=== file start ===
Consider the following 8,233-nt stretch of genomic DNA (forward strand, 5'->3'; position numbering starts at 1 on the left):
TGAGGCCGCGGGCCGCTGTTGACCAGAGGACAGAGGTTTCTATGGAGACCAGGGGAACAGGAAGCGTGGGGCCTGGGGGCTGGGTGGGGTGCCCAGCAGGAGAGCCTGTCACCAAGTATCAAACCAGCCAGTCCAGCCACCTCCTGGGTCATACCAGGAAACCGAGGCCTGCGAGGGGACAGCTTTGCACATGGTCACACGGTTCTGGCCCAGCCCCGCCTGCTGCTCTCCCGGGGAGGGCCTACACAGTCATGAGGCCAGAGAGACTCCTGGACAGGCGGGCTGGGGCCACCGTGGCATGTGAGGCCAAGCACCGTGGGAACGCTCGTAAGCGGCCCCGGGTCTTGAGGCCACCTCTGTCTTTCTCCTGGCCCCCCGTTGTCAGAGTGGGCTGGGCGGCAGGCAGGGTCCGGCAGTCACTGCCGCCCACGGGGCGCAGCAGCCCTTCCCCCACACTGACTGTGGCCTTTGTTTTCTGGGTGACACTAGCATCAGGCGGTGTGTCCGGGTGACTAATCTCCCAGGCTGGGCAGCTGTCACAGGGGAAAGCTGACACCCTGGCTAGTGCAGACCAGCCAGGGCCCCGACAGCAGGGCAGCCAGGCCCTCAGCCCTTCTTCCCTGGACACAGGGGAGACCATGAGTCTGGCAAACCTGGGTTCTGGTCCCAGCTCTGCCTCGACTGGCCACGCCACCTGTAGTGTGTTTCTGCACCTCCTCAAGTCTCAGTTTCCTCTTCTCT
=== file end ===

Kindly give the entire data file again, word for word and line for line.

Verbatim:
Consider the following 8,233-nt stretch of genomic DNA (forward strand, 5'->3'; position numbering starts at 1 on the left):
TGAGGCCGCGGGCCGCTGTTGACCAGAGGACAGAGGTTTCTATGGAGACCAGGGGAACAGGAAGCGTGGGGCCTGGGGGCTGGGTGGGGTGCCCAGCAGGAGAGCCTGTCACCAAGTATCAAACCAGCCAGTCCAGCCACCTCCTGGGTCATACCAGGAAACCGAGGCCTGCGAGGGGACAGCTTTGCACATGGTCACACGGTTCTGGCCCAGCCCCGCCTGCTGCTCTCCCGGGGAGGGCCTACACAGTCATGAGGCCAGAGAGACTCCTGGACAGGCGGGCTGGGGCCACCGTGGCATGTGAGGCCAAGCACCGTGGGAACGCTCGTAAGCGGCCCCGGGTCTTGAGGCCACCTCTGTCTTTCTCCTGGCCCCCCGTTGTCAGAGTGGGCTGGGCGGCAGGCAGGGTCCGGCAGTCACTGCCGCCCACGGGGCGCAGCAGCCCTTCCCCCACACTGACTGTGGCCTTTGTTTTCTGGGTGACACTAGCATCAGGCGGTGTGTCCGGGTGACTAATCTCCCAGGCTGGGCAGCTGTCACAGGGGAAAGCTGACACCCTGGCTAGTGCAGACCAGCCAGGGCCCCGACAGCAGGGCAGCCAGGCCCTCAGCCCTTCTTCCCTGGACACAGGGGAGACCATGAGTCTGGCAAACCTGGGTTCTGGTCCCAGCTCTGCCTCGACTGGCCACGCCACCTGTAGTGTGTTTCTGCACCTCCTCAAGTCTCAGTTTCCTCTTCTCT